The “SMART Copyright Act” has officially been introduced into the U.S. Senate, and the bipartisan legislation “would hold tech accountable by developing effective, widely-available measures to combat copyright theft,” according to its authors.
Senators Thom Tillis (R-NC) and Patrick Leahy (D-VT) today introduced the SMART Copyright Act, short for the “Strengthening Measures to Advance Rights Technologies Copyright Act of 2022.” Both lawmakers previously co-sponsored 2019’s CASE Act, encompassing a “copyright small claims court,” and the RIAA, ASCAP, the Recording Academy, and all manner of other music industry organizations have heaped praise on Tillis in the past.
But this latest legislation, for which a “Myths v. Facts” page has been conveniently published on the senators’ websites, would establish a system under which the Librarian of Congress could enact regulatory measures (based upon suggestions from rightsholders) for any “provider of online services or network access” that enjoys “safe harbor” protections under the Digital Millennium Copyright Act (DMCA).
First, the SMART Copyright Act proposes elaborating upon the definition of “standard technical measures,” which currently refer to “technical measures that are used by copyright owners to identify or protect copyrighted works” – and which each “service provider” must “not interfere with” in order to enjoy safe-harbor protection.
Regarding the highlighted elaboration upon the original definition of standard technical measures, the proposed legislation adds that said measures must have been “identified or developed pursuant to…a broad consensus of relevant copyright owners and relevant service providers, in an open, fair, voluntary process, for technical measures that are applicable to a particular industry, type of work, type or size of service provider, or type of technical measure.”
These standard technical measures (along with the “designated” variation covered below) would also be “available to any person” on a “royalty-free basis” or “a reasonable royalty basis” as well as “nondiscriminatory terms,” the bill adds, once again without imposing “substantial and disproportionate costs on service providers.”
The bulk of the SMART Copyright Act proposes adding to the fifth chapter of Title 17 of the U.S. Code (entitled “Copyright Infringement and Remedies”) a system under which the Librarian of Congress, in coordination with the Register of Copyrights, would create and revise “designated technical measures” that apply to each “covered service provider,” or “a provider of online services or network access.”
Of course, the “online services” definition applies to an array of internet companies today, including content-sharing giants like YouTube as well as internet service providers themselves. (The legislation specifically mentions every entity that “provides storage at the direction of a user of material that resides on a system or network controlled or operated by or for the service provider.”)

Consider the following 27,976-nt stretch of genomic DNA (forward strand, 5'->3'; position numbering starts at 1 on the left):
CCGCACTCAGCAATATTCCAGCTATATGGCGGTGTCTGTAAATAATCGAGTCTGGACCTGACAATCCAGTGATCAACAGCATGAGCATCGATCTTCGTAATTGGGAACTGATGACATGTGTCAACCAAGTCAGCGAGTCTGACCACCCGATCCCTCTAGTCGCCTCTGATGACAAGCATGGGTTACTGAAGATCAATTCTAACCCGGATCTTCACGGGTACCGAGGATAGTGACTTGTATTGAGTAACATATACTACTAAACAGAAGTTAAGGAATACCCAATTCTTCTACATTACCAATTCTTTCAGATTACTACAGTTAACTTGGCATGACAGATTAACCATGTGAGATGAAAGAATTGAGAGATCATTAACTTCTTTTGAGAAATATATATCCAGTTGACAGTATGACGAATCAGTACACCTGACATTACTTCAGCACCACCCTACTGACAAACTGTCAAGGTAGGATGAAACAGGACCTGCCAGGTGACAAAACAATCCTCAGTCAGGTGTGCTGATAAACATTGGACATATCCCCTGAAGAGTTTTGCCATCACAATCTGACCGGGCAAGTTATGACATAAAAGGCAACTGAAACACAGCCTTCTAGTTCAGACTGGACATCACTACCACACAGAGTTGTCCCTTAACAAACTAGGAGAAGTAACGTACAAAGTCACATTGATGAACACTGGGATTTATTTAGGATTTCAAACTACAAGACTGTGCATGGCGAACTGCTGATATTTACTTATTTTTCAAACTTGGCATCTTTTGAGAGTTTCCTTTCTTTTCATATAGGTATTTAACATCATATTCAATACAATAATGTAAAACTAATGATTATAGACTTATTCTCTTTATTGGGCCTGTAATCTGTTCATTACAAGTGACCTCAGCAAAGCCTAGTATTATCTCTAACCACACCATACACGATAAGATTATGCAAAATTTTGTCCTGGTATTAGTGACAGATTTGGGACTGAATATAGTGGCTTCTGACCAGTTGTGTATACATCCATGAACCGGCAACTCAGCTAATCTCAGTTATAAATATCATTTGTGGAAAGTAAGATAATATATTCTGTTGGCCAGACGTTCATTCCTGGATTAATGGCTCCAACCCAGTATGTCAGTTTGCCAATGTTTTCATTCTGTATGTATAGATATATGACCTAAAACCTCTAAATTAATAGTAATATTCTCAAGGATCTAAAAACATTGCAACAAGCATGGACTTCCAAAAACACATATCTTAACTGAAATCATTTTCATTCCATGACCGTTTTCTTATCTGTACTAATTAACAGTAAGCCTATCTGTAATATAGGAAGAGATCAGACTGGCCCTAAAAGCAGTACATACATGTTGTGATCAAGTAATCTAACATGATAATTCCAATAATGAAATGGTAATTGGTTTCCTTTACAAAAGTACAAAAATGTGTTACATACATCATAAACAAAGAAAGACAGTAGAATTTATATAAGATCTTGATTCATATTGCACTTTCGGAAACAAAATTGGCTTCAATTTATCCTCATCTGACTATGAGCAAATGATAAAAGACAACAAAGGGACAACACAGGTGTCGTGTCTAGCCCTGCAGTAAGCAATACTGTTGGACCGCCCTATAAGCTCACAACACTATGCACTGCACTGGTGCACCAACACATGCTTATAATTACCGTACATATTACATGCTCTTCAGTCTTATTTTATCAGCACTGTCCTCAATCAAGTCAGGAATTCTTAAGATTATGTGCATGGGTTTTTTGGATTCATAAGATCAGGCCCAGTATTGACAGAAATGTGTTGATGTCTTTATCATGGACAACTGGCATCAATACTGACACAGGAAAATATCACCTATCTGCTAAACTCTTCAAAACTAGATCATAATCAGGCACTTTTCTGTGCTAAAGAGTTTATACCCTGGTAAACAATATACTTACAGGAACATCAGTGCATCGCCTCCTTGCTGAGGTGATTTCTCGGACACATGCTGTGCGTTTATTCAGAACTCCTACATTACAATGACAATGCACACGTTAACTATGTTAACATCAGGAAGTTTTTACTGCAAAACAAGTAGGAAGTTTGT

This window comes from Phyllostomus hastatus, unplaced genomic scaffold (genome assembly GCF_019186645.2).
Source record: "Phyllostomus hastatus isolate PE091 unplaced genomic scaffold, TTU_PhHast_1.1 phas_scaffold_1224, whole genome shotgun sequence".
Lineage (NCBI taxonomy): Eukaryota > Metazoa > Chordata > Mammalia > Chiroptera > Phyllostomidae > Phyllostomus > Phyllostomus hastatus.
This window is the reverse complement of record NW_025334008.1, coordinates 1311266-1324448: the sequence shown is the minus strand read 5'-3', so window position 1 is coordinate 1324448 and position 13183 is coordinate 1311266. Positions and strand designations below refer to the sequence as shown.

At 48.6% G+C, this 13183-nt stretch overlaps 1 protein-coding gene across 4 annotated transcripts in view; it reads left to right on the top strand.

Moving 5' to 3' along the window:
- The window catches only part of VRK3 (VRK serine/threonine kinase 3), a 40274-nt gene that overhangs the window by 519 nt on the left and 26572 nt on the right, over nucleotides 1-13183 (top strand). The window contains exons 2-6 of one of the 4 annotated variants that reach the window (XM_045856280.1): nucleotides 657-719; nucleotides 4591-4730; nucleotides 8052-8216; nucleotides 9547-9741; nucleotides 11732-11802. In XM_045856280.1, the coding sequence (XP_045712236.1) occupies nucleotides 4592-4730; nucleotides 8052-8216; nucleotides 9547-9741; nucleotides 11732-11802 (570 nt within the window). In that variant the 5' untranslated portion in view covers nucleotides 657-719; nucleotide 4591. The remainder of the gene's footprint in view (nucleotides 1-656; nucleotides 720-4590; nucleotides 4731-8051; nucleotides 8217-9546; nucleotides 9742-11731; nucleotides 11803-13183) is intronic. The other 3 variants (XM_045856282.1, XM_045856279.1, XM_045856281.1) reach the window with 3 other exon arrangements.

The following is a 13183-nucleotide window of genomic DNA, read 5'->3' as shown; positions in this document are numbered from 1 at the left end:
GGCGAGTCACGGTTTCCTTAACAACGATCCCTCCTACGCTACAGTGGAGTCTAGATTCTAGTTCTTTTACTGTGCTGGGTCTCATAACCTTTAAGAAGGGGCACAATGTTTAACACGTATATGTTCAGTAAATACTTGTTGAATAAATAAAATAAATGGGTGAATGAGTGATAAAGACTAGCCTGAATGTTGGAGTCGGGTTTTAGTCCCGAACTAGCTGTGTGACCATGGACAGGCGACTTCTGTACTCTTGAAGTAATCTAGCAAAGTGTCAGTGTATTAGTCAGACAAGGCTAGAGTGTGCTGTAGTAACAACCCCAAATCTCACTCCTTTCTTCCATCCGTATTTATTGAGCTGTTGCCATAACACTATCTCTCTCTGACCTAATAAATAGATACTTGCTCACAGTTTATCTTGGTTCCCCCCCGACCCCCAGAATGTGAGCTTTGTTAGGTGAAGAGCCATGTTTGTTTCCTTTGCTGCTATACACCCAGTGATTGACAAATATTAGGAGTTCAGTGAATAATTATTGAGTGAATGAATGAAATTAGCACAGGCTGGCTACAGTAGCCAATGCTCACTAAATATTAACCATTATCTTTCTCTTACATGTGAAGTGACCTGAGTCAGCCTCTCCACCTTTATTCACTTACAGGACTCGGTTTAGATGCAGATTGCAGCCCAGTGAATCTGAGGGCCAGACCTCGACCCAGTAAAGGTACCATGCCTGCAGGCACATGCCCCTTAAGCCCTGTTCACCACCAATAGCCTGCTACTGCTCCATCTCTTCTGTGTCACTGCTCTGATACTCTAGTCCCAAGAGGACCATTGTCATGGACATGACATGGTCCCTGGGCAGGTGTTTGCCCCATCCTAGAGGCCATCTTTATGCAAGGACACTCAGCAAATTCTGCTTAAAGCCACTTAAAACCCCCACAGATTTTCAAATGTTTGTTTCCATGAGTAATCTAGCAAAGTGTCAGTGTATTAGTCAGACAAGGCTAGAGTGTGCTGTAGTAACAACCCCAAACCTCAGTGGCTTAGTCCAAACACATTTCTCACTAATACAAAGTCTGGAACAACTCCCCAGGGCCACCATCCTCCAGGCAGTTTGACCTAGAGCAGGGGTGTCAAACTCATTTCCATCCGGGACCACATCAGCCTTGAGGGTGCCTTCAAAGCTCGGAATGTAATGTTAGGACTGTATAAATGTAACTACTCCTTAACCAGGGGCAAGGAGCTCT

In brief, regarding the process behind the creation of the aforementioned technical measures, the Librarian of Congress would “accept petitions” from service providers, “owners of copyrighted works,” and different “stakeholders” for new rules within the first year of the legislation’s enactment and every three years thereafter.
From there, the Librarian could then initiate “a rulemaking process,” including at least one public hearing on the proposed technical measure, and the Register would proceed to consider factors including the technical measure’s potential “burden” on service providers. Notably, this burden would be weighed against “the total amount of alleged or demonstrated infringing activity occurring” via the outlined systems and “the revenue and other financial resources of the type of service providers described in the petition.”
Next, the Register would “make a recommendation that includes written input from the Chief Technology Advisor to the Librarian” – an individual, the legislation discloses at its end, to be appointed alongside a “Chief Economist” for a maximum five-year term, bankrolled by the bill’s staggering $900,000 budget for the 2023 fiscal year and $700,000 (inflation-adjusted after 2025) budget for “each fiscal year thereafter.”
Ultimately, though, if the Librarian finds “that the record supports the designation of a proposed technical measure,” he or she would simply “designate the proposed technical measure.” Covered service providers would have the chance to appeal any designation within 90 days, and copyright owners would be able to pursue damages in federal court for alleged violations of the legislation.
Maximum statutory damages (as opposed to the default actual damages) per violation would be tied to the number of infractions, the legislation states – including $200 to $25,000 (up to $150,000) apiece, $5,000 to $400,000 (up to $800,000) for two or more violations, and “not more than triple” the latter or actual damages for three or more violations.
The Artist Rights Alliance reached out to Digital Music News with a statement about the SMART Copyright Act, saying that it “applauds” the bill and had previously expressed support for “standard technical measures” in comments submitted to the Copyright Office.